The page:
Skip to main content
Updated:
Original:

Boaters University Unveils Rescue Course

Boaters University has just announced its latest online course, Safety & Rescue at Sea, taught by Mario Vittone, whose name you might recognize from the pages of our sister publication, Soundings Magazine and his Lifelines blog.

Mario Vittone is a retired U.S. Coast Guard rescue swimmer, whose career choice led him to become a national expert on immersion hypothermia, drowning, sea survival, and safety at sea. During his career he was awarded the "Distinguished Flying Cross" for extraordinary heroism, was named as the Coast Guard's "Enlisted Person of the Year" and he also received the Alex Haley Award for Journalism. Vittone, who retired in 2013 after four years as a vessel inspector and accident investigator, now lives and works in Apollo Beach, Florida. 

(The appearance of Department of Defense (DoD) visual information in the video below does not imply or constitute DoD endorsement.)

Safety & Rescue at Sea

Overview

“Being found is about being seen,” drowing is silent,” “two is one and one is none” and “a novice on a boat is a dangerous thing”—all are truisms from retired U.S. Coast Guard rescue swimmer Mario Vittone, instructor for an upcoming online course at boatersuniversity.com called “Safety and Rescue at Sea.”

“The sea doesn’t care where you work. It doesn’t care if you are underway for the money or for the fun. When things go wrong out there, the difference between life and death is almost always about preparation,” Vittone says. “Your family and crew deserve to know as much as they can about how to be safe out there and what to do in an emergency.”

This goal of “Safety and Rescue at Sea” is to prepare captains to be as safe as possible when heading offshore. To be sure, there are plenty of specific tips, but the real value of the course is the philosophy of safety and risk that it imparts. Vittone doesn’t just teach what to think about safety but how to think about it and how to parse risk. This is a course for novices and experienced skippers alike.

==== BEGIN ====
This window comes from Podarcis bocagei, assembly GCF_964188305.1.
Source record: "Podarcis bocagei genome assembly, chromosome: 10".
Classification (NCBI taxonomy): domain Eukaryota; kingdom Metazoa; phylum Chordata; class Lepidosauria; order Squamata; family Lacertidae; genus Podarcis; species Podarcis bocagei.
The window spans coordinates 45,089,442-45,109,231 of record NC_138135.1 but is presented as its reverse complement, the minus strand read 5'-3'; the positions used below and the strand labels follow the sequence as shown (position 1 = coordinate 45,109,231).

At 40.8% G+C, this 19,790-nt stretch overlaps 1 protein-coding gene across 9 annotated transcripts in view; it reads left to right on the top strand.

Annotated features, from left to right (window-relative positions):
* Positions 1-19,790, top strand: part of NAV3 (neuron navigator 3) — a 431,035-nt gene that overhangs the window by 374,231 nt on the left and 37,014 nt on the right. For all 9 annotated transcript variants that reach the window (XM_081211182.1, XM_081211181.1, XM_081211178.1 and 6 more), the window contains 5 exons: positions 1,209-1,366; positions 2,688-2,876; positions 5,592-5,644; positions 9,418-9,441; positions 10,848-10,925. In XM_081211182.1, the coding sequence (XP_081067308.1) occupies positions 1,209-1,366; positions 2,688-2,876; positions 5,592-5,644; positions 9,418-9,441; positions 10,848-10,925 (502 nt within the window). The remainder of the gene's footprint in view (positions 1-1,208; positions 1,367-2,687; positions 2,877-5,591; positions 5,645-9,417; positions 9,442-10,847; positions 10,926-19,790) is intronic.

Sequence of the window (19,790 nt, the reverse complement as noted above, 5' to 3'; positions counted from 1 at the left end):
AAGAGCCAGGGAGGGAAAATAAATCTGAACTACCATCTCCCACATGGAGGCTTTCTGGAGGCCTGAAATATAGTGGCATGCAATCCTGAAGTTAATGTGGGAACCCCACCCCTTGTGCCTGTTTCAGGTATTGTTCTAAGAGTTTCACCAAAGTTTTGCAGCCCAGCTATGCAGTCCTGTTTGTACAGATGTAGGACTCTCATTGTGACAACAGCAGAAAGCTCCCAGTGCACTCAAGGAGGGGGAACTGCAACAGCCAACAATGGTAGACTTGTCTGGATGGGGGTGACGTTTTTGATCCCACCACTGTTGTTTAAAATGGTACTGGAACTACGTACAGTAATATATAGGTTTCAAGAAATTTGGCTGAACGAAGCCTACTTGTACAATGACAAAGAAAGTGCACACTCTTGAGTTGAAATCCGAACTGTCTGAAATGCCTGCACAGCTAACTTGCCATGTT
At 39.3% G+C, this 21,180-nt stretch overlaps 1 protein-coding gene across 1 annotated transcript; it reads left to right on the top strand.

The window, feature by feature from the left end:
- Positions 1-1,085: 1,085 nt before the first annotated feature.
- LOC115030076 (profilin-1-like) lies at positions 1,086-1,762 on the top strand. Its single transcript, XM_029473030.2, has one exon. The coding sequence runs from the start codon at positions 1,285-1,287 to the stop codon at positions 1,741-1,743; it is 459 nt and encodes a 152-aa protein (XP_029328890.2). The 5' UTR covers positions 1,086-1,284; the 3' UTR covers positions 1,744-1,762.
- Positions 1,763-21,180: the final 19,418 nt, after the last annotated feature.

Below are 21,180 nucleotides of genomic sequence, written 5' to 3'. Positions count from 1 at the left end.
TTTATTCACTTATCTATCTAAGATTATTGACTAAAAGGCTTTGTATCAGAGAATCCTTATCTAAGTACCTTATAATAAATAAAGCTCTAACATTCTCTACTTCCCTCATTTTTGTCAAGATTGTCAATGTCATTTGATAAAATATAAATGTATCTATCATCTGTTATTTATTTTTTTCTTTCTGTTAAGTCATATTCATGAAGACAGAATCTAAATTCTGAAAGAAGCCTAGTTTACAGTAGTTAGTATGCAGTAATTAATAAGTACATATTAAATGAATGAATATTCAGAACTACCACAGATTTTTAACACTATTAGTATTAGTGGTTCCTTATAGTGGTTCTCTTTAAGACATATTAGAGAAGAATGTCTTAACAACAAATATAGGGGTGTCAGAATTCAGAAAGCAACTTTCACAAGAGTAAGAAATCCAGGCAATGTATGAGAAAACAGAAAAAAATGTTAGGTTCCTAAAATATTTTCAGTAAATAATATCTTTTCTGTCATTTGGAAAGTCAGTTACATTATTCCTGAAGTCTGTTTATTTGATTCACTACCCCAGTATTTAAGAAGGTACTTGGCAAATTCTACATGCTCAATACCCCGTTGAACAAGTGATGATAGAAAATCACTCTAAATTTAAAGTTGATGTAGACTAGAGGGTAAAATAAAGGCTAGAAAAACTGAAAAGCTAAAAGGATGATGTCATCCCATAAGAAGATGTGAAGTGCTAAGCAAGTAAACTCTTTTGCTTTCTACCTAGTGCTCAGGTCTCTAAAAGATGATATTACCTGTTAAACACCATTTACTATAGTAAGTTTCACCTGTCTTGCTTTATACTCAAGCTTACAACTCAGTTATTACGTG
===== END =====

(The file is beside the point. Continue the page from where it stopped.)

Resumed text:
Course syllabus

  1. Course Introduction – Not Your Average Safety Course
  2. How Safe Gets That Way – What Professionals Do Differently
  3. Hazard Awareness - What Goes Wrong on Vessels
  4. Understanding the Environment – What is Dangerous and What Isn’t
  5. Understanding Search and Rescue - The Truth About Being Found
  6. Being Prepared – Plans, Procedures, and Checklists
  7. Staying Safe Underway – Best Practices for Long Trips
  8. Training and Drills – Practicing for the Worst
  9. Personal Survival Equipment – PFD set-up, Immersion Suits, and Signaling Devices
  10. Ship's Survival Equipment - Flares, Ring Buoys, EPIRBs, AIS, and Radios
  11. Life Rafts – The Truth about Sea Survival
  12. Handling Bad Days – Making it Through a Mayday Situation

Instructor bio

Mario Vittone is a made-for-Hollywood American hero. He is a retired U.S. Coast Guard rescue swimmer, whose career choice lead him to become a national expert on immersion hypothermia, drowning, sea survival, and safety at sea.

Vittone is a regular contributor to Soundings magazine and his writing has appeared in Yachting, SaltWater Sportsman and Reader’s Digest. During his career he was awarded the Distinguished Flying Cross for extraordinary heroism, was named as the Coast Guard Enlisted Person of the Year and received the Alex Haley Award for Journalism.

Vittone, who retired in 2013 after four years as a vessel inspector and accident investigator, now lives and works in Apollo Beach, Florida.